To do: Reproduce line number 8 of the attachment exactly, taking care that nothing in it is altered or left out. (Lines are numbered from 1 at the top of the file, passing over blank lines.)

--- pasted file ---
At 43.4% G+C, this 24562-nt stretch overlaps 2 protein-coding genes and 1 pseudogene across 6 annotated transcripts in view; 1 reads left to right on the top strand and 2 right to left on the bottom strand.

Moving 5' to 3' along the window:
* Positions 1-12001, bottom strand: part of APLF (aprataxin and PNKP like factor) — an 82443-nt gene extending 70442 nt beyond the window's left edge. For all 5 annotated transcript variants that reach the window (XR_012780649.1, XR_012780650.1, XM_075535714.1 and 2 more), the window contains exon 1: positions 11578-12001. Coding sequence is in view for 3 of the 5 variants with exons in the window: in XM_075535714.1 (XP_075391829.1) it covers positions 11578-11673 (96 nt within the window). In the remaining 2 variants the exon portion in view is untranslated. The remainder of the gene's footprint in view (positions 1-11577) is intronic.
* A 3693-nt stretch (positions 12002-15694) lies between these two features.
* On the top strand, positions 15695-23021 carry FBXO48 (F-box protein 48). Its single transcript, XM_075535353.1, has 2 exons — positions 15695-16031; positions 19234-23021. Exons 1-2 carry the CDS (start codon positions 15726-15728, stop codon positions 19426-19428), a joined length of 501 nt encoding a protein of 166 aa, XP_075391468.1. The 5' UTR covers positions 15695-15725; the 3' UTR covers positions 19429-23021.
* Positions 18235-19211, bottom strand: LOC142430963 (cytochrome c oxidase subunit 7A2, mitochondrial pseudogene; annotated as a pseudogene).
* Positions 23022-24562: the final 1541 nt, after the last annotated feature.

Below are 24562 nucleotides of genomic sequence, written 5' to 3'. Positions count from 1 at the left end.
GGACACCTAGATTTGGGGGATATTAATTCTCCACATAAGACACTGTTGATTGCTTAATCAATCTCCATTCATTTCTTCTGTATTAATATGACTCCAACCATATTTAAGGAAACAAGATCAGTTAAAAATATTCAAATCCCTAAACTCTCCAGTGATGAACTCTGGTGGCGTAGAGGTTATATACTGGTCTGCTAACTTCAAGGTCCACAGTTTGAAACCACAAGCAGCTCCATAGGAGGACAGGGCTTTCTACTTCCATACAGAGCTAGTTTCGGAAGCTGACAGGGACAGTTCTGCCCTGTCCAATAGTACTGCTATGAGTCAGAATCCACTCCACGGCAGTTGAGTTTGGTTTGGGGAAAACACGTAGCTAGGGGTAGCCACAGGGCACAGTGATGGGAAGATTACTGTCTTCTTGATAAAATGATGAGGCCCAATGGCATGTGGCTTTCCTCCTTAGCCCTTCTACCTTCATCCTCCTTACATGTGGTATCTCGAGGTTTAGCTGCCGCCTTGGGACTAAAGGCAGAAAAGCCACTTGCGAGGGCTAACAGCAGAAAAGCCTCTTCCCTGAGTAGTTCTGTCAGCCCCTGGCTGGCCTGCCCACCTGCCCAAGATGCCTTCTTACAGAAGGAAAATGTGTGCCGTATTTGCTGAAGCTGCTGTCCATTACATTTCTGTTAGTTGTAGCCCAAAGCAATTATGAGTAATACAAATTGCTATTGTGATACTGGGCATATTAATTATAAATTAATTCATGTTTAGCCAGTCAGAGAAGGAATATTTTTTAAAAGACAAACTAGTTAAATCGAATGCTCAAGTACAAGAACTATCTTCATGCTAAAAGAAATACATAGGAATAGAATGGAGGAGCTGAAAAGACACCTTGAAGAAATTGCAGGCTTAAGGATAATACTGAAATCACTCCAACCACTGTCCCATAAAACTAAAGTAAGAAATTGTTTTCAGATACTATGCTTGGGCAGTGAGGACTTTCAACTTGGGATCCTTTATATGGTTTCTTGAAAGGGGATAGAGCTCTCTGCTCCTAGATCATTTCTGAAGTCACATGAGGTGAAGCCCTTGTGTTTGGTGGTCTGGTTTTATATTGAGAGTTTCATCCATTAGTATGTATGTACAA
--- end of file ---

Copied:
Below are 24562 nucleotides of genomic sequence, written 5' to 3'. Positions count from 1 at the left end.